The whole-genome sequencing of the obligate intracellular bacterium orientia tsutsugamushi revealed massive gene amplification during reductive genome evolution

Keisuke Nakayama, Atsushi Yamashita, Ken Kurokawa, Takuya Morimoto, Michihiro Ogawa, Masahiro Fukuhara, Hiroshi Urakami, Makoto Ohnishi, Ikuo Uchiyama, Yoshitoshi Ogura, Tadasuke Ooka, Kenshiro Oshima, Akira Tamura, Masahira Hattori, Tetsuya Hayashi

Research output: Contribution to journalArticlepeer-review

105 Citations (Scopus)

Abstract

Scrub typhus ('Tsutsugamushi' disease in Japanese) is a mite-borne infectious disease. The causative agent is Orientia tsutsugamushi, an obligate intracellular bacterium belonging to the family Richettsiaceae of the subdivision alpha-Proteobacteria. In this study, we determined the complete genome sequence of O. tsutsugamushi strain lkeda, which comprises a single chromosome of 2 008 987 bp and contains 1967 protein coding sequences (CDSs). The chromosome is much larger than those of other members of Rickettsiaceae, and 46.7% of the sequence was occupied by repetitive sequences derived from an integrative and conjugative element, 10 types of transposable elements, and seven types of short repeats of unknown origins. The massive amplification and degradation of these elements have generated a huge number of repeated genes (1196 CDSs, categorized into 85 families), many of which are pseudogenes (766 CDSs), and also induced intensive genome shuffling. By comparing the gene content with those of other family members of Rickettsiacea, we identified the core gene set of the family Rickettsiaceae and found that, while much more extensive gene loss has taken place among the housekeeping genes of Orientia than those of Rickettsia, O. tsutsugamushi has acquired a large number of foreign genes. The O. tsutsugamushi genome sequence is thus a prominent example of the high plasticity of bacterial genomes, and provides the genetic basis for a better understanding of the biology of O. tsutsugamushi and the pathogenesis of 'Tsutsugamushi' disease.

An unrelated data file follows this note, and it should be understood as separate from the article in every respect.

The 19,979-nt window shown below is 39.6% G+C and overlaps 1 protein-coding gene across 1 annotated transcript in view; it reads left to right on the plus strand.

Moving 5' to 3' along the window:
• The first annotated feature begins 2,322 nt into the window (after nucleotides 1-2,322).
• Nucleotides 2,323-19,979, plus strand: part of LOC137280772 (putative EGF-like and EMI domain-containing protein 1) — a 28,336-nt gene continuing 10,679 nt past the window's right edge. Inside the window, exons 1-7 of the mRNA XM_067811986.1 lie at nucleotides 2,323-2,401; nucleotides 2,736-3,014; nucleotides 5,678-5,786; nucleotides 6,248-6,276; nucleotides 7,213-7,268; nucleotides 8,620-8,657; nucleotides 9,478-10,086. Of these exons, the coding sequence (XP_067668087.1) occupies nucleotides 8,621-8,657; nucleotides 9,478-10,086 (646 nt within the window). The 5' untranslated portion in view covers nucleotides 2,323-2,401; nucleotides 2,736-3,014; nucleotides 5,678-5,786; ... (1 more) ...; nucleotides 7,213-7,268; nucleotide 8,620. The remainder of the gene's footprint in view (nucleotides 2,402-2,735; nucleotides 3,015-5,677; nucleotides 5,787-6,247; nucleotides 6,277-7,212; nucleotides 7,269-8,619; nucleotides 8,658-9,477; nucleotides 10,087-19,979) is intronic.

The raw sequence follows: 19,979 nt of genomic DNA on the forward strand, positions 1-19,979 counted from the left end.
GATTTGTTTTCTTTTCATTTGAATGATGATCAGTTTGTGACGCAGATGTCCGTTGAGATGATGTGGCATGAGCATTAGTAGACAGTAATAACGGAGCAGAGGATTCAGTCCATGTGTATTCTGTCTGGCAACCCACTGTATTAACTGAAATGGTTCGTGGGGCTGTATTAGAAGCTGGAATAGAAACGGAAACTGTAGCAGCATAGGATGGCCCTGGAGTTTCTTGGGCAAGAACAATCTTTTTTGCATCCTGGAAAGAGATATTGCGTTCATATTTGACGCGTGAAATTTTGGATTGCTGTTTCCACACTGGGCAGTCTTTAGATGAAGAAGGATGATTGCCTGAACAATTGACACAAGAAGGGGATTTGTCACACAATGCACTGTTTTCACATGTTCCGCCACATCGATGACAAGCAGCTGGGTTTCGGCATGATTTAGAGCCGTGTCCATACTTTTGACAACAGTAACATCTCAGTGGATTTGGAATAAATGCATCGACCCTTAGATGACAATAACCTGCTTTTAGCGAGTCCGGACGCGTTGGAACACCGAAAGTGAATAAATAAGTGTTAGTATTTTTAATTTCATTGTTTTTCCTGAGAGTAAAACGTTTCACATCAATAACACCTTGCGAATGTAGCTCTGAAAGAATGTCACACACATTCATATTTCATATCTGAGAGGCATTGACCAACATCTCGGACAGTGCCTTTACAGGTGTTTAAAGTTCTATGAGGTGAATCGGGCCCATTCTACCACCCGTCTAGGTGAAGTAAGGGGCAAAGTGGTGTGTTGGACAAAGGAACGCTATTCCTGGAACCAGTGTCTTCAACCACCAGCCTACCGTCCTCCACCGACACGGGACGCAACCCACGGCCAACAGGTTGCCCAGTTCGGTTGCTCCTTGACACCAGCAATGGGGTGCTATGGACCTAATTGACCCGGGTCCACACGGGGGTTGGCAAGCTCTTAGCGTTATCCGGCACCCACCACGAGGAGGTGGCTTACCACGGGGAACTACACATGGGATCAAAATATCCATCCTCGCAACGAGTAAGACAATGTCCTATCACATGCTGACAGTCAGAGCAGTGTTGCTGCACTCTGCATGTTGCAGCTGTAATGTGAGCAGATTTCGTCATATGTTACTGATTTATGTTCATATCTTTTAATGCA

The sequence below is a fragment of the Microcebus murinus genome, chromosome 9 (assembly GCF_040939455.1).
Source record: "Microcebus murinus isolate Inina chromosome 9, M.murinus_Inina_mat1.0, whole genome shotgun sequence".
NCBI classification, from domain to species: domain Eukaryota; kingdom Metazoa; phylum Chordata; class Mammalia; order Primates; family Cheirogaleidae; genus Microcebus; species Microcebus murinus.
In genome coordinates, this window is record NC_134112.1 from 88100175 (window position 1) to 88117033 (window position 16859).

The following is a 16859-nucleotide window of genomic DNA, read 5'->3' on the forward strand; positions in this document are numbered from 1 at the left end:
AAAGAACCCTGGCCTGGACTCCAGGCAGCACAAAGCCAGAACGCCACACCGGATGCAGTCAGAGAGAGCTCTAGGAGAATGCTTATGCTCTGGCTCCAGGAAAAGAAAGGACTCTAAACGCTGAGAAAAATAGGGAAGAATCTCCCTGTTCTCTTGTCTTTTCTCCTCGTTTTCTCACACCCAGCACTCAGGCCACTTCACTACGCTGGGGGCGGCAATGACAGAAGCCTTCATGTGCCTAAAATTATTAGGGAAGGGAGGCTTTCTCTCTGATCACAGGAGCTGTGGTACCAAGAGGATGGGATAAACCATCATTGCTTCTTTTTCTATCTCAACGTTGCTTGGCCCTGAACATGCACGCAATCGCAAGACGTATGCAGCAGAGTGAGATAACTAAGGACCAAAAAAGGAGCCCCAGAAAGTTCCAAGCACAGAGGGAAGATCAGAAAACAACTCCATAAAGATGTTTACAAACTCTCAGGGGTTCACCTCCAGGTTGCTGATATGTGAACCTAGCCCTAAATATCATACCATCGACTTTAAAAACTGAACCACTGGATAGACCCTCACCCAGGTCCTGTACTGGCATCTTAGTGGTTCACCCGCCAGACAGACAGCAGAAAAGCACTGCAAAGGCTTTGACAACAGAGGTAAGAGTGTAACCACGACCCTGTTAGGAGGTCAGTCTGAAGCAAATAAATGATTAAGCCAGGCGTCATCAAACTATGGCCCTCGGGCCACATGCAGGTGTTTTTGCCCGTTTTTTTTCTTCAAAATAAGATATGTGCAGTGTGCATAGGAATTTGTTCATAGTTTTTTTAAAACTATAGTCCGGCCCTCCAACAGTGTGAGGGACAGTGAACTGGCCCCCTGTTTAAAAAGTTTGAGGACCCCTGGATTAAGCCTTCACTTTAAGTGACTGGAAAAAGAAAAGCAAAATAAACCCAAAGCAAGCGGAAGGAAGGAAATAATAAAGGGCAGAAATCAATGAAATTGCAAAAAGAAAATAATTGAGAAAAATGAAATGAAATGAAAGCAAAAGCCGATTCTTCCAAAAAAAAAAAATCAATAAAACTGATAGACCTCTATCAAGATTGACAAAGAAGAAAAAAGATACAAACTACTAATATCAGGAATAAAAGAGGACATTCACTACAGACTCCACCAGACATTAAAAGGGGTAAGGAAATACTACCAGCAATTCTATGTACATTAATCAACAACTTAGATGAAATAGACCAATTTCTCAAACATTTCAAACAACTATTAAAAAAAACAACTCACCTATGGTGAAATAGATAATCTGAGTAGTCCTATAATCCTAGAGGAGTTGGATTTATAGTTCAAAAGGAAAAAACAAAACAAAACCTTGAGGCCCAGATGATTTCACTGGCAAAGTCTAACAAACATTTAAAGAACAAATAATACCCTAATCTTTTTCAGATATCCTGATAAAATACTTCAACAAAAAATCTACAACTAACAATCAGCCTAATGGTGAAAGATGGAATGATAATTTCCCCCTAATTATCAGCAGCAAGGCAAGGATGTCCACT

Original languageEnglish
Pages (from-to)185-199
Number of pages15
JournalDNA Research
Volume15
Issue number4
DOIs
Publication statusPublished - 2008
Externally publishedYes

ASJC Scopus subject areas

  • Genetics
  • Molecular Biology
  • Medicine(all)

Fingerprint Dive into the research topics of 'The whole-genome sequencing of the obligate intracellular bacterium orientia tsutsugamushi revealed massive gene amplification during reductive genome evolution'. Together they form a unique fingerprint.

Cite this